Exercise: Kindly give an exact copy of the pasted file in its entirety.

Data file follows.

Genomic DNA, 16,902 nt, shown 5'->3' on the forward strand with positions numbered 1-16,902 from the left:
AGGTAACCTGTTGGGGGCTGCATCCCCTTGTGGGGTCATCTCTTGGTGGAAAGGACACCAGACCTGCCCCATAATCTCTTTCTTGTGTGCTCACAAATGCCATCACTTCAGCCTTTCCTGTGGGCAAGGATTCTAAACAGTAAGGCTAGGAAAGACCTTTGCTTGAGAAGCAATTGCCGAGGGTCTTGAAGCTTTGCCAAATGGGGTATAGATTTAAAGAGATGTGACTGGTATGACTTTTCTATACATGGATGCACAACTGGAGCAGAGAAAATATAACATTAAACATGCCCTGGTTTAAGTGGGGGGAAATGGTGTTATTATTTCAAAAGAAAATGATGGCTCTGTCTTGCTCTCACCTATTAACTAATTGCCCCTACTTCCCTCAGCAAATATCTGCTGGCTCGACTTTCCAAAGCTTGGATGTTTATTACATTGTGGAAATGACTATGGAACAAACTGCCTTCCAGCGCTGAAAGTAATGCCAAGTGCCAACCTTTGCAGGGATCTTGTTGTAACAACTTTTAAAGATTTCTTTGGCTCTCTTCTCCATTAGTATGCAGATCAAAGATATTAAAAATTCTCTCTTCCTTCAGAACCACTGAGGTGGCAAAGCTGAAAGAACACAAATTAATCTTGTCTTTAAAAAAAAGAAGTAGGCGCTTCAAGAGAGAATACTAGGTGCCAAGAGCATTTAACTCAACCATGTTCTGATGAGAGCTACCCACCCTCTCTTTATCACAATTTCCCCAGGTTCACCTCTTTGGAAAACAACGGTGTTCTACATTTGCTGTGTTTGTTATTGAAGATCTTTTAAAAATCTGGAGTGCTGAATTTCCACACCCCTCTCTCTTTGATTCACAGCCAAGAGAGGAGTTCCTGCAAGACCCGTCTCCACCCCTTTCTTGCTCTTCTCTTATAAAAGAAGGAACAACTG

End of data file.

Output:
Genomic DNA, 16,902 nt, shown 5'->3' on the forward strand with positions numbered 1-16,902 from the left:
AGGTAACCTGTTGGGGGCTGCATCCCCTTGTGGGGTCATCTCTTGGTGGAAAGGACACCAGACCTGCCCCATAATCTCTTTCTTGTGTGCTCACAAATGCCATCACTTCAGCCTTTCCTGTGGGCAAGGATTCTAAACAGTAAGGCTAGGAAAGACCTTTGCTTGAGAAGCAATTGCCGAGGGTCTTGAAGCTTTGCCAAATGGGGTATAGATTTAAAGAGATGTGACTGGTATGACTTTTCTATACATGGATGCACAACTGGAGCAGAGAAAATATAACATTAAACATGCCCTGGTTTAAGTGGGGGGAAATGGTGTTATTATTTCAAAAGAAAATGATGGCTCTGTCTTGCTCTCACCTATTAACTAATTGCCCCTACTTCCCTCAGCAAATATCTGCTGGCTCGACTTTCCAAAGCTTGGATGTTTATTACATTGTGGAAATGACTATGGAACAAACTGCCTTCCAGCGCTGAAAGTAATGCCAAGTGCCAACCTTTGCAGGGATCTTGTTGTAACAACTTTTAAAGATTTCTTTGGCTCTCTTCTCCATTAGTATGCAGATCAAAGATATTAAAAATTCTCTCTTCCTTCAGAACCACTGAGGTGGCAAAGCTGAAAGAACACAAATTAATCTTGTCTTTAAAAAAAAGAAGTAGGCGCTTCAAGAGAGAATACTAGGTGCCAAGAGCATTTAACTCAACCATGTTCTGATGAGAGCTACCCACCCTCTCTTTATCACAATTTCCCCAGGTTCACCTCTTTGGAAAACAACGGTGTTCTACATTTGCTGTGTTTGTTATTGAAGATCTTTTAAAAATCTGGAGTGCTGAATTTCCACACCCCTCTCTCTTTGATTCACAGCCAAGAGAGGAGTTCCTGCAAGACCCGTCTCCACCCCTTTCTTGCTCTTCTCTTATAAAAGAAGGAACAACTG